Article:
The story of Falstaff originated partly in Henry's early friendship with Sir John Oldcastle. That friendship, and the prince's political opposition to Thomas Arundel, Archbishop of Canterbury, perhaps encouraged Lollard hopes. If so, their disappointment may account for the statements of ecclesiastical writers, like Thomas Walsingham, that Henry on becoming king was changed suddenly into a new man.

Accession to the throne

After Henry IV died on 20 March 1413, Henry V succeeded him the next day and was crowned on 9 April 1413.

Domestic policy

Henry tackled all of the domestic policies together, and gradually built on them a wider policy. From the first, he made it clear that he would rule England as the head of a united nation, and that past differences were to be forgotten. The late King Richard II of England was honourably reinterred; the young Mortimer was taken into favour; the heirs of those who had suffered in the last reign were restored gradually to their titles and estates. Henry used his personal influence in vain, and the gravest domestic danger was Lollard discontent. But the king's firmness nipped the movement in the bud (January 1414), and made his own position as ruler secure.

With the exception of the Southampton Plot in favour of Mortimer, involving Henry Scrope, 3rd Baron Scrope of Masham and Richard, Earl of Cambridge (grandfather of the future King Edward IV of England) in July 1415, the rest of his reign was free from serious trouble at home. Henry V promoted the use of the English language in government, and his reign marks the appearance of Chancery Standard English as well as the adoption of English as the language of record within Government. He was the first king to use English in his personal correspondence since the Norman conquest 350 years before. [Harriss, 46] [Mugglestone, Lydia. "The Oxford History of English", Oxford University Press, 2006, ISBN 0199249318, page 101]

Foreign affairs

Henry could now turn his attention to foreign affairs. A writer of the next generation was the first to allege that Henry was encouraged by ecclesiastical statesmen to enter into the French war as a means of diverting attention from home troubles. This story seems to have no foundation. Old commercial disputes and the support which the French had lent to Owain Glyndŵr were used as an excuse for war, whilst the disordered state of France afforded no security for peace. The French king, Charles VI, was prone to mental illness, and his eldest son was an unpromising prospect.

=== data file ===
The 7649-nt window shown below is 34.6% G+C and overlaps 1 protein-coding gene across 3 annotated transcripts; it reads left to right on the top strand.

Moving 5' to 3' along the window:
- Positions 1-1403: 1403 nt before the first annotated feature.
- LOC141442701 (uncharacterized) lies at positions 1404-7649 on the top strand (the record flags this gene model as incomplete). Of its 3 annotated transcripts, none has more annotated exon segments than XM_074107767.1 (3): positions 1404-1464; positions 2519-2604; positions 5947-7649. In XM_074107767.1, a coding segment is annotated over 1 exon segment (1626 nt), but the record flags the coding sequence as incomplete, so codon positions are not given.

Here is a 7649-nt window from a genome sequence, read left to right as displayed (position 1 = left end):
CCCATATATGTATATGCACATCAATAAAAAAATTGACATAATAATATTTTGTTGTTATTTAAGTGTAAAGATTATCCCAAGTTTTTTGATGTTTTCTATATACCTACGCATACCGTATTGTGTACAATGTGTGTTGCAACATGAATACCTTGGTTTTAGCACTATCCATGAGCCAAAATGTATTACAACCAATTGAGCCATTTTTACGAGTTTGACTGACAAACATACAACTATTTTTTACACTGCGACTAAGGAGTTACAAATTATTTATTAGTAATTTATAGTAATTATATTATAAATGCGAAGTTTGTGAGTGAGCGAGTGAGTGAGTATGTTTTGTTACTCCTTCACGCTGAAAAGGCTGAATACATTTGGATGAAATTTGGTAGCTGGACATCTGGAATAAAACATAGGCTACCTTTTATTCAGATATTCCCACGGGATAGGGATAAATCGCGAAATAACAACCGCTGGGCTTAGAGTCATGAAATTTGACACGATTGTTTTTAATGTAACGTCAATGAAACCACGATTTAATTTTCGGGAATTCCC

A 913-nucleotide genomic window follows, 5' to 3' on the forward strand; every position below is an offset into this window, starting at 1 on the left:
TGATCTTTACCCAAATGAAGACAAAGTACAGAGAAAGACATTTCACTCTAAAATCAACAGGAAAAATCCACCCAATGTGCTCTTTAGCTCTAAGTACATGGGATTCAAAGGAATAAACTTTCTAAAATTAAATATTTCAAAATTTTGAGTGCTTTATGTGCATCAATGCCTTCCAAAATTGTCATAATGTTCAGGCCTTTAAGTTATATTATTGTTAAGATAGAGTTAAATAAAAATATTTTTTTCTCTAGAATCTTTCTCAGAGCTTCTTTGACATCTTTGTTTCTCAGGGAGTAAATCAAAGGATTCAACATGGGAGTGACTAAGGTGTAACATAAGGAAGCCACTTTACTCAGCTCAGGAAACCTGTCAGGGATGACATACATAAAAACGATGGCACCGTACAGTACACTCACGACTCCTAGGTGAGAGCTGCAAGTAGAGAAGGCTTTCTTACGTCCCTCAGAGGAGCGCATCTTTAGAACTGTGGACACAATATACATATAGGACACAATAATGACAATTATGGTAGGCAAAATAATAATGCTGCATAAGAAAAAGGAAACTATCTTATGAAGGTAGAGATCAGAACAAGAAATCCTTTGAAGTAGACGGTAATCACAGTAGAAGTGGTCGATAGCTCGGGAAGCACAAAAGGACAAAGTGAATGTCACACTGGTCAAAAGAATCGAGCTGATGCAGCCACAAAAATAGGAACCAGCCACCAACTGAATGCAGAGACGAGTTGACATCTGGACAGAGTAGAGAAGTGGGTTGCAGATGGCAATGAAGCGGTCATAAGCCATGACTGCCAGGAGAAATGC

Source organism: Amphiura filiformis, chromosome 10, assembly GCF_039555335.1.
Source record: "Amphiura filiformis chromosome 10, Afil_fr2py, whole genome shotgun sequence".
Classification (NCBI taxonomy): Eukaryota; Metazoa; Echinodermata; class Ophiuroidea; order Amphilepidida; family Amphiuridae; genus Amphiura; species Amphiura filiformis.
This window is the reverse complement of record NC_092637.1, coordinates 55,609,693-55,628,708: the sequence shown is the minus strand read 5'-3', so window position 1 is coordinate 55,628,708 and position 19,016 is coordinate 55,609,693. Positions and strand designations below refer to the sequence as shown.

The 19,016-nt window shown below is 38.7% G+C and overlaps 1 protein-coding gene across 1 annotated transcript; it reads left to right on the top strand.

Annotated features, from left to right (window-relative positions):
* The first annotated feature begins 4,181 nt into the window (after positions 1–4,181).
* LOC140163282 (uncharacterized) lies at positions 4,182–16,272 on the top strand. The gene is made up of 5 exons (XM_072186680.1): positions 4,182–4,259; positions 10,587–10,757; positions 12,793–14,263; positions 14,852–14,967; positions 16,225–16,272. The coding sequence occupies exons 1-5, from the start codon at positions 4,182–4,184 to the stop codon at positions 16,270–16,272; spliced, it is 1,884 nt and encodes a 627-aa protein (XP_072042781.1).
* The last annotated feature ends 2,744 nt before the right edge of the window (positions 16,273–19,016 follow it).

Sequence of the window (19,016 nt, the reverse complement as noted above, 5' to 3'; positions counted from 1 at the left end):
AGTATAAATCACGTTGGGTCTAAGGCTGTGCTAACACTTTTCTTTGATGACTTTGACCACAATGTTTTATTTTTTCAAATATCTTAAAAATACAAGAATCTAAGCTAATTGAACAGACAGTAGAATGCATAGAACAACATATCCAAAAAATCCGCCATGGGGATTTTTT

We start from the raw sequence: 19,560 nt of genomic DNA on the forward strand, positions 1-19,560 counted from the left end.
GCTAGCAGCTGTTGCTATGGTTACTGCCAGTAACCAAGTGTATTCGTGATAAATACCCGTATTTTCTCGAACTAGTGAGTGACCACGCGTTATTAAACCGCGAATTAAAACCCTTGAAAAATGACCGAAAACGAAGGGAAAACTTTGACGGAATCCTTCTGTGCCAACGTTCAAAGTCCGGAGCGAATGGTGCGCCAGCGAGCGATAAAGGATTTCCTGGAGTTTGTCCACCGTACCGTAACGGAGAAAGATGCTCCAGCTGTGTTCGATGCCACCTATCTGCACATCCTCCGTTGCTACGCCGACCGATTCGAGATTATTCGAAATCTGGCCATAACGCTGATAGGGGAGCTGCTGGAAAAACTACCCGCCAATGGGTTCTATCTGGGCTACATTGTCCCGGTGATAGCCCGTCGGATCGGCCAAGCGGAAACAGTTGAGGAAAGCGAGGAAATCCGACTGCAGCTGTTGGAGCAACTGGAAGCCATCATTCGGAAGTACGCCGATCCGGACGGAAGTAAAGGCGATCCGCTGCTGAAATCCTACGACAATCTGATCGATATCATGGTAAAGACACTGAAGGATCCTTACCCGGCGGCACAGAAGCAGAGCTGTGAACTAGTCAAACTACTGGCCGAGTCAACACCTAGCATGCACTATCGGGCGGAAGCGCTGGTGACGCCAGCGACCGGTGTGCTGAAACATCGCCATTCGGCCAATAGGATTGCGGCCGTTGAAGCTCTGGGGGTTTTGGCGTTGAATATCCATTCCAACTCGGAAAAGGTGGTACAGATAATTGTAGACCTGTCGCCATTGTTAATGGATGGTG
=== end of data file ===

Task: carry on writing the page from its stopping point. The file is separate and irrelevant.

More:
Following Agincourt, Holy Roman Emperor Sigismund made a visit to Henry in hopes of making peace between England and France. His goal was to persuade Henry to modify his demands against the French. Henry lavishly entertained the emperor and even had him enrolled in the Order of the Garter. Sigismund in turn inducted Henry into the Order of the Dragon. [cite journal
last = Rezachevici
first = Constantin
authorlink =
coauthors = Miller, Elizabeth (ed.)
title = From the Order of the Dragon to Dracula
journal = Journal of Dracula Studies
volume = 1
issue =
pages =
publisher =
location = Memorial University of Newfoundland, St John's, NL, Canada
date = 1999
url = http://www.blooferland.com/drc/index.php?title=Journal_of_Dracula_Studies
doi =
id =
accessdate =2008-04-18
] Henry had intended to crusade for the order after uniting the English and French thrones, but he died before fulfilling his plans. [cite book
last = Mowat
first = Robert Balmain
authorlink =
coauthors =
title = Henry V
publisher =John Constable
date = 1919
location =London
pages = p176
url =
doi =
id =
isbn =1406767131
] [cite book
last = Harvey
first = John Hooper
authorlink =
coauthors =
title = The Plantagents
publisher = Collins
date = 1967
location = London
pages =
url =
doi =
id =
isbn =
] [cite book
last = Seward
first = Desmond
authorlink =
coauthors =
title = The hundred years war: The English in France 1337-1453
publisher = Penguin Books
date = 1999
location = Harmondsworth, England
pages =
url =
doi =
id =
isbn =0140283617
] Sigismund left England several months later, having signed the Treaty of Canterbury, acknowledging English claims to France.

Campaigns in France

Henry may have regarded the assertion of his own claims as part of his royal duty, but in any case, a permanent settlement of the national debate was essential to the success of his world policy.

1415 campaign

On 11 August 1415 Henry sailed for France, where his forces besieged the fortress at Harfleur, capturing it on 22 September. Afterwards, Henry was obliged to march with his army across the French countryside towards Calais. On the 25 October 1415, on the plains near the village of Agincourt, he turned to give battle to a pursuing French army. Despite his men-at-arms being exhausted and outnumbered, Henry led his men into battle, decisively defeating the French. However this brilliant conclusion was only the first step in the campaign.

Diplomacy and command of the sea

Command of the sea was secured by driving the Genoese allies of the French out of the English Channel. While Henry was occupied with peace negotiations in 1416, a French and Genoese fleet surrounded the harbour at the English-garrisoned Harfleur. A French land force also besieged the town. To relieve Harfleur, Henry sent his brother, the Duke of Bedford, who raised a fleet and set sail from Beachy Head on 14 August. The Franco-Genoese fleet was defeated the following day after a gruelling seven hour battle, and Harfleur was relieved. Diplomacy successfully detached Emperor Sigismund from France, and the Treaty of Canterbury (1416) paved the way to end the schism in the Church.

1417 campaign